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I want a high-definition picture the real solutions $(s_1,s_2,s_3)$ of the system of inequalities

$3 s_1^2 < (s_2 - s_3)^2 + 2 s_1(s_2 + s_3)\\ 3 s_2^2 < (s_1 - s_3)^2 + 2 s_2(s_1 + s_3)\\ 3 s_3^2 < (s_1 - s_2)^2 + 2 s_3(s_1 + s_2)$

such that $s_1+s_2+s_3=1$ and $s_1>0$, $s_2>0$, $s_3>0$. I would also like to emphasize the solutions for which at least two $s_i$'s are equal.

For this, I wrote the following code:

s1 = r/Sqrt[2] - s/Sqrt[6] + 1/3;(*Parametrization of plane s1+s2+s3=1 *)
s2 = -r/Sqrt[2] - s/Sqrt[6] + 1/3;
s3 = 2 s/Sqrt[6] + 1/3;

reg = RegionPlot[6 r (Sqrt[2] + 3 r - 4 Sqrt[3] s) < 1 + 2 Sqrt[6] s + 6 s^2 && 18 r^2 < 1 + 2 Sqrt[6] s + 6 s^2 + 6 r (Sqrt[2] - 4 Sqrt[3] s) && 4 Sqrt[6] s + 30 s^2 < 1 + 18 r^2, {r, -Sqrt[2]/2, Sqrt[2]/2}, {s, -Sqrt[6]/6, Sqrt[6]/3}, PlotStyle -> LightGray, Axes -> False, Frame -> None, PlotPoints -> 500];

boundary = Plot[{Sqrt[3] r + Sqrt[6]/3, -Sqrt[3] r + Sqrt[6]/3, -Sqrt[6]/
 6}, {r, -Sqrt[6]/3, Sqrt[6]/3}, AspectRatio -> 1, AxesOrigin -> {0, 0}, Axes -> False, PlotStyle -> {{Black, Dashed}}];

line1 = Plot[{r/Sqrt[3]}, {r, -(1/(10 Sqrt[2])), 1/(2 Sqrt[2])}, AspectRatio -> 1, AxesOrigin -> {0, 0}, Axes -> False, PlotStyle -> {{Black}}];
line2 = Plot[{-(r/Sqrt[3])}, {r, -(1/(2 Sqrt[2])), 1/(10 Sqrt[2])}, AspectRatio -> 1, AxesOrigin -> {0, 0}, Axes -> False, PlotStyle -> {{Black}}];
line3 = ParametricPlot[{0,s}, {s, -(Sqrt[(2/3)]/5) - Sqrt[3/2]/5, -(Sqrt[(2/3)]/5) + Sqrt[3/2]/5}, AspectRatio -> 1, AxesOrigin -> {0, 0}, Axes -> False, PlotStyle -> {{Black}}];
pic = Show[reg, boundary, line1, line2, line3];
Export["pic.pdf", pic];

obtaining the following image:

Image

The region above should have the obvious symmetries, given by rotations of $120^\circ$. However, my plot looks slightly non-symmetric, since the lower cusp seems to "stop" before the top cusps. The cusps go up to the boundary of the outer triangle, but the plots don't quite make justice to that -- unless one adds a thick boundary to the region, which I don't really like (since it is supposed to represent an open set).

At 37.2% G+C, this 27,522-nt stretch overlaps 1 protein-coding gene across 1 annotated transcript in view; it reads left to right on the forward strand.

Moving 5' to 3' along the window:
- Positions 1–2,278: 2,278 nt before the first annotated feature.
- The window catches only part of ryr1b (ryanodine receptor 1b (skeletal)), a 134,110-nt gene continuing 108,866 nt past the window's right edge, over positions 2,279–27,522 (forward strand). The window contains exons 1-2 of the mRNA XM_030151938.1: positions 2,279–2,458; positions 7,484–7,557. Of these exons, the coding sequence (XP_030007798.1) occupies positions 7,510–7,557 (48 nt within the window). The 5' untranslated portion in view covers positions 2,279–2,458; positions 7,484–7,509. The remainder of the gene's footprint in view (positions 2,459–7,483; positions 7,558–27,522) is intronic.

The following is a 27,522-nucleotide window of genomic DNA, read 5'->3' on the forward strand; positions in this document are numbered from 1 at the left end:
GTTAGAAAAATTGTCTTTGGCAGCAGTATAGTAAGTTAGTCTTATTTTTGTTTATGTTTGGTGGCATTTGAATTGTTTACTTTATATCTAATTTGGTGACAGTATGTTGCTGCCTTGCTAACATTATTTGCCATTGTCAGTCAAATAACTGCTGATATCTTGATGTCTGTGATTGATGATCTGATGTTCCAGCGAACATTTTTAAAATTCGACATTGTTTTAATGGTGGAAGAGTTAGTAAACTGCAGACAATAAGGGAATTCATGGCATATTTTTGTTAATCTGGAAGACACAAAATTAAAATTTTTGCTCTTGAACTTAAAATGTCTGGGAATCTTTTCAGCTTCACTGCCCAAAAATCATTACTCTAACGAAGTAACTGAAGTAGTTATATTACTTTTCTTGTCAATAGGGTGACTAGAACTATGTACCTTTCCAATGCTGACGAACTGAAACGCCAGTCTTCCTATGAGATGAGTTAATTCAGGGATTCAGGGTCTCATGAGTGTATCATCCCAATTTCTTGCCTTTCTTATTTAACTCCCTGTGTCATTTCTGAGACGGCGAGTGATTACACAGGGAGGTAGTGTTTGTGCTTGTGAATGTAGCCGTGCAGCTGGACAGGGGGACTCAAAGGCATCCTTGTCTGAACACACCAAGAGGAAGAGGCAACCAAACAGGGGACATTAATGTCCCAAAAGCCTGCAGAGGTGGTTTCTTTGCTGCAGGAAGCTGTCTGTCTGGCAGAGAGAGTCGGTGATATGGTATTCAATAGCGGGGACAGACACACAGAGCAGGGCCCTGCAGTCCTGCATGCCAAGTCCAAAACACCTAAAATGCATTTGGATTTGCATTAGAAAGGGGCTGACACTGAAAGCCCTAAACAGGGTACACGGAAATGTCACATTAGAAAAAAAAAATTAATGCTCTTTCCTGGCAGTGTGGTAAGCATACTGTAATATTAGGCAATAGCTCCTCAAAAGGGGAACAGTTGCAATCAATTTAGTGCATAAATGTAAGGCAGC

Although raising the PlotPoints to 500 rendered it a lot better, it still looks a bit strange when it is zoomed in. I tried raising PlotPoints to more than 500, but it froze my computer and I had to forcefully restart the machine (3 attempts, ranging between 550 and 1000).

I would like to know if there is a better way to make the above plot, that is, something that makes Mathematica draw the cusps more accurately, arriving all the way to the boundary, and such that all of them look the same. Eventually I want to export it as a PDF.

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3  
Instead of using extreme number of PlotPoints increase MaxRecursion option along with a more modest increase in PlotPoints. –  Bob Hanlon Aug 30 at 4:52

1 Answer 1

up vote 7 down vote accepted

Your plot is not symmetric since your plot has an AspectRatio of 1 while it should be 4/3. This also helps the problem with the cusp not going all the way to the boundary.
I also made your boundary a bit cleaner.

[...]
boundary = Show[Graphics[{Black, Thick, Dashed, Line[#]}] & /@ Permutations[
            {{0, Sqrt[6]/3}, {-(1/Sqrt[2]), -Sqrt[6]/6}, {1/Sqrt[2], -Sqrt[6]/6}}, {2}][[{1, 2, 4}]]];
[...]
pic = Show[boundary, reg, line1, line2, line3, ImageSize -> {480, 360}]

enter image description here

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Thank you!! The best output was obtained combining your suggestions with Bob Hanlon's about MaxRecursion. I ended up using only PlotPoints->80 and MaxRecursion->5 on the RegionPlot, besides the correct AspectRatio, and the picture looks a lot nicer :) –  Renato G Bettiol Aug 30 at 17:15

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